Large Hadron Collider becoming ”colder than deep space”

July 20th, 2008 - 11:13 am ICT by ANI  

London, July 20 (ANI): The Large Hadron Collider, which is being built by the European Organization for nuclear research (CERN) in a tunnel below the French-Swiss border near Geneva, Switzerland, is entering the final stages of being lowered to a temperature of 1.9 Kelvin (-271 degree Celsius), which is colder than deep space.

The most powerful physics experiment ever built, the LHC will re-create the conditions just after the Big Bang. It will search for the Higgs boson - the so-called “God particle”.

According to a report by BBC News, currently, six out of the LHC’’s eight sectors are between 4.5 and 1.9 Kelvin, though all sectors of the machine have been down to 1.9 Kelvin at some stage over the last few months.

By comparison, the temperature in remote regions of outer space is about 2.7 Kelvin (-270 degree Celsius)

The LHC has thousands of magnets which will be maintained in this frigid condition using liquid helium.

The magnets are arranged in a ring that runs for 27km through the giant tunnel.

Once the LHC is operational, two particle beams - usually consisting of protons accelerated to high energies - will be fired down pipes running through the magnets.

These beams will then travel in opposite directions around the main ring at close to the speed of light.

At allotted points along the tunnel, the beams will cross paths, smashing into one another with cataclysmic force.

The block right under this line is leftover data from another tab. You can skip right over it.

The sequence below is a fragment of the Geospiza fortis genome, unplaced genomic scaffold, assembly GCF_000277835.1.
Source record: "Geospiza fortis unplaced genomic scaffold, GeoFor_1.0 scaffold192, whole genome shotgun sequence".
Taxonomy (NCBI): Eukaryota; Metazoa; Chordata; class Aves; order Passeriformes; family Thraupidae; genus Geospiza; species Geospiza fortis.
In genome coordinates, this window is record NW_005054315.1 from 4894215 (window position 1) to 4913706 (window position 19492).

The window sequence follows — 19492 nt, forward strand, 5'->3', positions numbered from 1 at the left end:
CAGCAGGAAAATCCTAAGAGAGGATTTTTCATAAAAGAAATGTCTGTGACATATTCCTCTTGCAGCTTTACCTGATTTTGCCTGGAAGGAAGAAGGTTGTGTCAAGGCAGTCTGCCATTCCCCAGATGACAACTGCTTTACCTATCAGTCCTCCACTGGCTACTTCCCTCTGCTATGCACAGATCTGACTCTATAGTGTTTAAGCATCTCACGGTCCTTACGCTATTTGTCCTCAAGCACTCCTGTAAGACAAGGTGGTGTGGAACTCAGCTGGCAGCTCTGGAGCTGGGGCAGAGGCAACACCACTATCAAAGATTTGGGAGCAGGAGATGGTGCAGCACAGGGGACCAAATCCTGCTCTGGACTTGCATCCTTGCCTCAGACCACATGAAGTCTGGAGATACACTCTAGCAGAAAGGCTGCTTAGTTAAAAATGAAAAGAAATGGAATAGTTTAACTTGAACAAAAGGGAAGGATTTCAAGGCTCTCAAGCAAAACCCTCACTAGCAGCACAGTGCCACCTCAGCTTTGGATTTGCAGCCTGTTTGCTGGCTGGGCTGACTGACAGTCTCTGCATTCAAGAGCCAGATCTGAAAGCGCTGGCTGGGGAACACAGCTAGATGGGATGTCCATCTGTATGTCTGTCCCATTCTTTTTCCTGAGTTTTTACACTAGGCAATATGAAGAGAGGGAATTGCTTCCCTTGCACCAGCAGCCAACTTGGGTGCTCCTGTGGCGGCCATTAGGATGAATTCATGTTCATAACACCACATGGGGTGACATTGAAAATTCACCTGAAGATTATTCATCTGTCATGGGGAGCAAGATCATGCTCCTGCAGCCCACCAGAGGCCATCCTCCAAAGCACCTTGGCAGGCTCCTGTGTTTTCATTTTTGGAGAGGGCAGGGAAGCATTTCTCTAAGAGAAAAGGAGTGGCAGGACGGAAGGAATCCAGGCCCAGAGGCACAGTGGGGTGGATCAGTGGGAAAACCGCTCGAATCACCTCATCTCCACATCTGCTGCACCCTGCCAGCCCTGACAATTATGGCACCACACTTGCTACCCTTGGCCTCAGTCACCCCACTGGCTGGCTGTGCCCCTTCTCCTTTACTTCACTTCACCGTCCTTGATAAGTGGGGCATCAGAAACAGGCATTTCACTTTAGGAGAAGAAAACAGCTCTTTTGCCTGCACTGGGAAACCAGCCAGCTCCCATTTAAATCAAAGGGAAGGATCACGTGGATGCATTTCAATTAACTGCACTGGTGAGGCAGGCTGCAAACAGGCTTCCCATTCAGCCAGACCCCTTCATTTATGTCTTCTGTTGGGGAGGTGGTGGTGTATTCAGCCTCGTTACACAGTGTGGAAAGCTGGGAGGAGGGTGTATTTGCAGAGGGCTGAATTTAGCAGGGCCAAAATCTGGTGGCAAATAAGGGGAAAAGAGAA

Scientists hope to see new particles in the debris of these collisions, revealing fundamental new insights into the nature of the cosmos and how it came into being.

According to Roberto Saban, the LHC’’s head of hardware commissioning, in order to obtain high magnetic fields without consuming too much power, the magnets were required to be “superconducting”.

This is the property, exhibited by some materials at very low temperatures, to channel electrical current with zero resistance and very little power loss.

Helium exhibits spectacular properties at 2.2 Kelvin - becoming “superfluid”. This allows it to conduct heat very rapidly, making it an extremely efficient refrigerant.

No particle physics facility on this scale has ever operated at such low temperatures. But, so far, the hardware was performing as predicted, explained Saban.

The machine’’s cool-down should take another two weeks to complete, provided no serious problems are found. Electrical testing of the magnets may take another couple of weeks. (ANI)

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